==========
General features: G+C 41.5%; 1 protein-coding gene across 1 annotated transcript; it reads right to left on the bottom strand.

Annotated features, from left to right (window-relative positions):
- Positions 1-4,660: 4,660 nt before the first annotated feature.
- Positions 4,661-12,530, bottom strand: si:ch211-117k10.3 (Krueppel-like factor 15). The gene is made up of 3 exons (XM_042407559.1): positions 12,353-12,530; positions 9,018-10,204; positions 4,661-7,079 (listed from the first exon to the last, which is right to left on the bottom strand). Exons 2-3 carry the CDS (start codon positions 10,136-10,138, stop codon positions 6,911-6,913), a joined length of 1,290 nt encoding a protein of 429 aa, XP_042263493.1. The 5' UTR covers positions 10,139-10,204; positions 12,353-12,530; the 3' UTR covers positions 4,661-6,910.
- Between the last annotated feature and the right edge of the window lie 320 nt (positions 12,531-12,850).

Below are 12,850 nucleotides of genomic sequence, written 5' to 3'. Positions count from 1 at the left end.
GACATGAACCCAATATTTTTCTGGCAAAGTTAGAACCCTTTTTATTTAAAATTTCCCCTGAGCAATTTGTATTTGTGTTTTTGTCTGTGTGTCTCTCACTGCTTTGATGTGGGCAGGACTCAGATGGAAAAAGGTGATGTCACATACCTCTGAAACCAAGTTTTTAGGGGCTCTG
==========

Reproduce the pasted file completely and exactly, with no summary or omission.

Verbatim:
General features: G+C 41.5%; 1 protein-coding gene across 1 annotated transcript; it reads right to left on the bottom strand.

Annotated features, from left to right (window-relative positions):
- Positions 1-4,660: 4,660 nt before the first annotated feature.
- Positions 4,661-12,530, bottom strand: si:ch211-117k10.3 (Krueppel-like factor 15). The gene is made up of 3 exons (XM_042407559.1): positions 12,353-12,530; positions 9,018-10,204; positions 4,661-7,079 (listed from the first exon to the last, which is right to left on the bottom strand). Exons 2-3 carry the CDS (start codon positions 10,136-10,138, stop codon positions 6,911-6,913), a joined length of 1,290 nt encoding a protein of 429 aa, XP_042263493.1. The 5' UTR covers positions 10,139-10,204; positions 12,353-12,530; the 3' UTR covers positions 4,661-6,910.
- Between the last annotated feature and the right edge of the window lie 320 nt (positions 12,531-12,850).

Below are 12,850 nucleotides of genomic sequence, written 5' to 3'. Positions count from 1 at the left end.
GACATGAACCCAATATTTTTCTGGCAAAGTTAGAACCCTTTTTATTTAAAATTTCCCCTGAGCAATTTGTATTTGTGTTTTTGTCTGTGTGTCTCTCACTGCTTTGATGTGGGCAGGACTCAGATGGAAAAAGGTGATGTCACATACCTCTGAAACCAAGTTTTTAGGGGCTCTG